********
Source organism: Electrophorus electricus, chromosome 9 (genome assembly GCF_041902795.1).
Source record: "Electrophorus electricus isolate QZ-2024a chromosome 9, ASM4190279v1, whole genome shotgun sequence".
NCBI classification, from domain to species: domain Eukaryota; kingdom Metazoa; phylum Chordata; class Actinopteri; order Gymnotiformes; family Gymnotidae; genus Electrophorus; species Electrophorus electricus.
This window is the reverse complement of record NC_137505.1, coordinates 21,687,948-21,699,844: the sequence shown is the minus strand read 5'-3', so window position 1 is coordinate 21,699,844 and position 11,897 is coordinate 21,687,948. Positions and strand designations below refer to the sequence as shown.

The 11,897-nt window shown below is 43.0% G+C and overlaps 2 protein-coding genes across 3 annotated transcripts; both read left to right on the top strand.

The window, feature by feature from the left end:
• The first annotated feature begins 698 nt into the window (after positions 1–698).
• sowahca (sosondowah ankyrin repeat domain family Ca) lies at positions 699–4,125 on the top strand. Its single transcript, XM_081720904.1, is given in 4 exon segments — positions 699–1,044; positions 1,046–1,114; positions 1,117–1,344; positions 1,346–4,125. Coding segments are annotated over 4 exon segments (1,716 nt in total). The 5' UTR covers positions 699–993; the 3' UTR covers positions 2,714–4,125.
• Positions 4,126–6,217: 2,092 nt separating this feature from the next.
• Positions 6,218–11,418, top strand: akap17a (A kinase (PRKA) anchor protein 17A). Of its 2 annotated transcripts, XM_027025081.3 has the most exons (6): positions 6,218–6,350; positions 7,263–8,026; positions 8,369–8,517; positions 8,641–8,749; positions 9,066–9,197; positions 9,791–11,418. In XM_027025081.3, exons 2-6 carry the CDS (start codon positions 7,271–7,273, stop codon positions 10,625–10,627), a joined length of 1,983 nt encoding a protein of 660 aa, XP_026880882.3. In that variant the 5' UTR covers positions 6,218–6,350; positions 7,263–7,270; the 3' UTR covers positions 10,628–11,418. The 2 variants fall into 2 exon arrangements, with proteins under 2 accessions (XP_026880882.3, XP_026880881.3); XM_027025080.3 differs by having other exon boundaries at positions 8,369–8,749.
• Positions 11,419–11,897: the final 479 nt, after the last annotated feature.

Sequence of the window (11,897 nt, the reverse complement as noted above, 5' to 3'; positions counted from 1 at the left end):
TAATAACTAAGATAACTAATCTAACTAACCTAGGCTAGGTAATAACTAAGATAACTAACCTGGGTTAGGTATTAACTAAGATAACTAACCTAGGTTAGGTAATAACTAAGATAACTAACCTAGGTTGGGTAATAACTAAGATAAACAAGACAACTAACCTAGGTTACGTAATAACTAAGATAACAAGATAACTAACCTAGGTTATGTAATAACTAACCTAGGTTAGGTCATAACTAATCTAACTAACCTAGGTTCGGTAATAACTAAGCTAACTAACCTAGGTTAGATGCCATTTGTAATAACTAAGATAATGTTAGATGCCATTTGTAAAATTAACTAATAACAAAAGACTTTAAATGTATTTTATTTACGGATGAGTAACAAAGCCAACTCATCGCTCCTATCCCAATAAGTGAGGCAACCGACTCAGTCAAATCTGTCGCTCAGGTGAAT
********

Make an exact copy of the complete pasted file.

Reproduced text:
Source organism: Electrophorus electricus, chromosome 9 (genome assembly GCF_041902795.1).
Source record: "Electrophorus electricus isolate QZ-2024a chromosome 9, ASM4190279v1, whole genome shotgun sequence".
NCBI classification, from domain to species: domain Eukaryota; kingdom Metazoa; phylum Chordata; class Actinopteri; order Gymnotiformes; family Gymnotidae; genus Electrophorus; species Electrophorus electricus.
This window is the reverse complement of record NC_137505.1, coordinates 21,687,948-21,699,844: the sequence shown is the minus strand read 5'-3', so window position 1 is coordinate 21,699,844 and position 11,897 is coordinate 21,687,948. Positions and strand designations below refer to the sequence as shown.

The 11,897-nt window shown below is 43.0% G+C and overlaps 2 protein-coding genes across 3 annotated transcripts; both read left to right on the top strand.

The window, feature by feature from the left end:
• The first annotated feature begins 698 nt into the window (after positions 1–698).
• sowahca (sosondowah ankyrin repeat domain family Ca) lies at positions 699–4,125 on the top strand. Its single transcript, XM_081720904.1, is given in 4 exon segments — positions 699–1,044; positions 1,046–1,114; positions 1,117–1,344; positions 1,346–4,125. Coding segments are annotated over 4 exon segments (1,716 nt in total). The 5' UTR covers positions 699–993; the 3' UTR covers positions 2,714–4,125.
• Positions 4,126–6,217: 2,092 nt separating this feature from the next.
• Positions 6,218–11,418, top strand: akap17a (A kinase (PRKA) anchor protein 17A). Of its 2 annotated transcripts, XM_027025081.3 has the most exons (6): positions 6,218–6,350; positions 7,263–8,026; positions 8,369–8,517; positions 8,641–8,749; positions 9,066–9,197; positions 9,791–11,418. In XM_027025081.3, exons 2-6 carry the CDS (start codon positions 7,271–7,273, stop codon positions 10,625–10,627), a joined length of 1,983 nt encoding a protein of 660 aa, XP_026880882.3. In that variant the 5' UTR covers positions 6,218–6,350; positions 7,263–7,270; the 3' UTR covers positions 10,628–11,418. The 2 variants fall into 2 exon arrangements, with proteins under 2 accessions (XP_026880882.3, XP_026880881.3); XM_027025080.3 differs by having other exon boundaries at positions 8,369–8,749.
• Positions 11,419–11,897: the final 479 nt, after the last annotated feature.

Sequence of the window (11,897 nt, the reverse complement as noted above, 5' to 3'; positions counted from 1 at the left end):
TAATAACTAAGATAACTAATCTAACTAACCTAGGCTAGGTAATAACTAAGATAACTAACCTGGGTTAGGTATTAACTAAGATAACTAACCTAGGTTAGGTAATAACTAAGATAACTAACCTAGGTTGGGTAATAACTAAGATAAACAAGACAACTAACCTAGGTTACGTAATAACTAAGATAACAAGATAACTAACCTAGGTTATGTAATAACTAACCTAGGTTAGGTCATAACTAATCTAACTAACCTAGGTTCGGTAATAACTAAGCTAACTAACCTAGGTTAGATGCCATTTGTAATAACTAAGATAATGTTAGATGCCATTTGTAAAATTAACTAATAACAAAAGACTTTAAATGTATTTTATTTACGGATGAGTAACAAAGCCAACTCATCGCTCCTATCCCAATAAGTGAGGCAACCGACTCAGTCAAATCTGTCGCTCAGGTGAAT